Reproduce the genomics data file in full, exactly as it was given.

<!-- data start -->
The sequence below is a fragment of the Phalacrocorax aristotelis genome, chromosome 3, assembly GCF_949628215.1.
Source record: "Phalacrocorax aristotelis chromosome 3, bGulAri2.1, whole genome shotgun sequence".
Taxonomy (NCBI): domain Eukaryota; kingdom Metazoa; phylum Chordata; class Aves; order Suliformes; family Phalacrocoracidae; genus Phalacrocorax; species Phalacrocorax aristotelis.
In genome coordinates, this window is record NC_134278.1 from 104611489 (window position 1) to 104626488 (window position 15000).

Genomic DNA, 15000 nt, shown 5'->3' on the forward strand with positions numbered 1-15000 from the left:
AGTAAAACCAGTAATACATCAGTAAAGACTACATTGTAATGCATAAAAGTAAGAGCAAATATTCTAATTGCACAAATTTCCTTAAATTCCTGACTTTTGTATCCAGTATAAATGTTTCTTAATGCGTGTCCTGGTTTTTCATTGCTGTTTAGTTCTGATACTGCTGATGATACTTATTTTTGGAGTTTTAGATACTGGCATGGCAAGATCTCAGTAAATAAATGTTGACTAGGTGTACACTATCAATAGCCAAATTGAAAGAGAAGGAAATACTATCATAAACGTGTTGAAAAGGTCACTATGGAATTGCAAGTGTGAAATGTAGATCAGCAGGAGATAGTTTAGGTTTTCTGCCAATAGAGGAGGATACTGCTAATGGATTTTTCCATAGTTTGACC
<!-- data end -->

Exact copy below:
The sequence below is a fragment of the Phalacrocorax aristotelis genome, chromosome 3, assembly GCF_949628215.1.
Source record: "Phalacrocorax aristotelis chromosome 3, bGulAri2.1, whole genome shotgun sequence".
Taxonomy (NCBI): domain Eukaryota; kingdom Metazoa; phylum Chordata; class Aves; order Suliformes; family Phalacrocoracidae; genus Phalacrocorax; species Phalacrocorax aristotelis.
In genome coordinates, this window is record NC_134278.1 from 104611489 (window position 1) to 104626488 (window position 15000).

Genomic DNA, 15000 nt, shown 5'->3' on the forward strand with positions numbered 1-15000 from the left:
AGTAAAACCAGTAATACATCAGTAAAGACTACATTGTAATGCATAAAAGTAAGAGCAAATATTCTAATTGCACAAATTTCCTTAAATTCCTGACTTTTGTATCCAGTATAAATGTTTCTTAATGCGTGTCCTGGTTTTTCATTGCTGTTTAGTTCTGATACTGCTGATGATACTTATTTTTGGAGTTTTAGATACTGGCATGGCAAGATCTCAGTAAATAAATGTTGACTAGGTGTACACTATCAATAGCCAAATTGAAAGAGAAGGAAATACTATCATAAACGTGTTGAAAAGGTCACTATGGAATTGCAAGTGTGAAATGTAGATCAGCAGGAGATAGTTTAGGTTTTCTGCCAATAGAGGAGGATACTGCTAATGGATTTTTCCATAGTTTGACC